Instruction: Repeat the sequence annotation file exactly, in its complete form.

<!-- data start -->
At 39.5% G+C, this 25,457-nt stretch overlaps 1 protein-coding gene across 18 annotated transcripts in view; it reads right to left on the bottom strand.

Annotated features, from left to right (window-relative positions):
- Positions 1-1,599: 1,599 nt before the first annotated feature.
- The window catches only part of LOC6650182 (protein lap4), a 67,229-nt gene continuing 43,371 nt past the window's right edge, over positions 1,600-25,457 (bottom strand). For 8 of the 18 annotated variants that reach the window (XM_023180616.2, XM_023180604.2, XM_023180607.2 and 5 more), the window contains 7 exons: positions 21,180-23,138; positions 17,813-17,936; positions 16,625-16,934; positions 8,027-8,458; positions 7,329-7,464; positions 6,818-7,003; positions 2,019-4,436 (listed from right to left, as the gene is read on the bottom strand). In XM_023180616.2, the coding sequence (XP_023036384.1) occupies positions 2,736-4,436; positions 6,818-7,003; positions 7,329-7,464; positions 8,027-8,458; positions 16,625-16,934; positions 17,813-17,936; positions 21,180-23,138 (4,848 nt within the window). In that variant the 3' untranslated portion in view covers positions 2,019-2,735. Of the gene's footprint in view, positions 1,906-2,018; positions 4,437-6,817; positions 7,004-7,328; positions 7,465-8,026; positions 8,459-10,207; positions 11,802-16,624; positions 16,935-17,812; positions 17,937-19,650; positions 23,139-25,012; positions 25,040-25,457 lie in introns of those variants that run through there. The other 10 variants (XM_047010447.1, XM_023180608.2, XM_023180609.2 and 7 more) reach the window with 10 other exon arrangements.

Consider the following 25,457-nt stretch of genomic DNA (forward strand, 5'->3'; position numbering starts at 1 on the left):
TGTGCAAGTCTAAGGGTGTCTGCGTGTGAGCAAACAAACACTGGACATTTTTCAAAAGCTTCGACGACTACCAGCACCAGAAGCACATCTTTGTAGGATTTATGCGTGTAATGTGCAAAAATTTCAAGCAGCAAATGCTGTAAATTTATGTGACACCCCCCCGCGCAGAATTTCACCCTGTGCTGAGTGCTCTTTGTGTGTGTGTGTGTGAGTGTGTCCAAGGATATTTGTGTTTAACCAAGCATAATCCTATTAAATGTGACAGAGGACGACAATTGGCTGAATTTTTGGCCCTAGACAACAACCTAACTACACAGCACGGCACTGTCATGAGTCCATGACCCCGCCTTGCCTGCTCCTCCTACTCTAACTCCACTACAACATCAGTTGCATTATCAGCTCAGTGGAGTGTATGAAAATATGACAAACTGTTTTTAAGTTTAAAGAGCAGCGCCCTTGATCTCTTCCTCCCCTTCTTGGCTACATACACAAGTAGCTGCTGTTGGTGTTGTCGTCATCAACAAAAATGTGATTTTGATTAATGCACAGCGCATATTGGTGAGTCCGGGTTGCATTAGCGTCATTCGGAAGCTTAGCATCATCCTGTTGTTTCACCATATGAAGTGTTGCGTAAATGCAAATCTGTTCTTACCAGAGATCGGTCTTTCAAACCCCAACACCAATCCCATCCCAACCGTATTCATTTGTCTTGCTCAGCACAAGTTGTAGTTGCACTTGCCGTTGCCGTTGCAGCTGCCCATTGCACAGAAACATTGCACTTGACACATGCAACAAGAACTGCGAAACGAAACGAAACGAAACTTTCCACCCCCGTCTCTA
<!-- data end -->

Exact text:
At 39.5% G+C, this 25,457-nt stretch overlaps 1 protein-coding gene across 18 annotated transcripts in view; it reads right to left on the bottom strand.

Annotated features, from left to right (window-relative positions):
- Positions 1-1,599: 1,599 nt before the first annotated feature.
- The window catches only part of LOC6650182 (protein lap4), a 67,229-nt gene continuing 43,371 nt past the window's right edge, over positions 1,600-25,457 (bottom strand). For 8 of the 18 annotated variants that reach the window (XM_023180616.2, XM_023180604.2, XM_023180607.2 and 5 more), the window contains 7 exons: positions 21,180-23,138; positions 17,813-17,936; positions 16,625-16,934; positions 8,027-8,458; positions 7,329-7,464; positions 6,818-7,003; positions 2,019-4,436 (listed from right to left, as the gene is read on the bottom strand). In XM_023180616.2, the coding sequence (XP_023036384.1) occupies positions 2,736-4,436; positions 6,818-7,003; positions 7,329-7,464; positions 8,027-8,458; positions 16,625-16,934; positions 17,813-17,936; positions 21,180-23,138 (4,848 nt within the window). In that variant the 3' untranslated portion in view covers positions 2,019-2,735. Of the gene's footprint in view, positions 1,906-2,018; positions 4,437-6,817; positions 7,004-7,328; positions 7,465-8,026; positions 8,459-10,207; positions 11,802-16,624; positions 16,935-17,812; positions 17,937-19,650; positions 23,139-25,012; positions 25,040-25,457 lie in introns of those variants that run through there. The other 10 variants (XM_047010447.1, XM_023180608.2, XM_023180609.2 and 7 more) reach the window with 10 other exon arrangements.

Consider the following 25,457-nt stretch of genomic DNA (forward strand, 5'->3'; position numbering starts at 1 on the left):
TGTGCAAGTCTAAGGGTGTCTGCGTGTGAGCAAACAAACACTGGACATTTTTCAAAAGCTTCGACGACTACCAGCACCAGAAGCACATCTTTGTAGGATTTATGCGTGTAATGTGCAAAAATTTCAAGCAGCAAATGCTGTAAATTTATGTGACACCCCCCCGCGCAGAATTTCACCCTGTGCTGAGTGCTCTTTGTGTGTGTGTGTGTGAGTGTGTCCAAGGATATTTGTGTTTAACCAAGCATAATCCTATTAAATGTGACAGAGGACGACAATTGGCTGAATTTTTGGCCCTAGACAACAACCTAACTACACAGCACGGCACTGTCATGAGTCCATGACCCCGCCTTGCCTGCTCCTCCTACTCTAACTCCACTACAACATCAGTTGCATTATCAGCTCAGTGGAGTGTATGAAAATATGACAAACTGTTTTTAAGTTTAAAGAGCAGCGCCCTTGATCTCTTCCTCCCCTTCTTGGCTACATACACAAGTAGCTGCTGTTGGTGTTGTCGTCATCAACAAAAATGTGATTTTGATTAATGCACAGCGCATATTGGTGAGTCCGGGTTGCATTAGCGTCATTCGGAAGCTTAGCATCATCCTGTTGTTTCACCATATGAAGTGTTGCGTAAATGCAAATCTGTTCTTACCAGAGATCGGTCTTTCAAACCCCAACACCAATCCCATCCCAACCGTATTCATTTGTCTTGCTCAGCACAAGTTGTAGTTGCACTTGCCGTTGCCGTTGCAGCTGCCCATTGCACAGAAACATTGCACTTGACACATGCAACAAGAACTGCGAAACGAAACGAAACGAAACTTTCCACCCCCGTCTCTA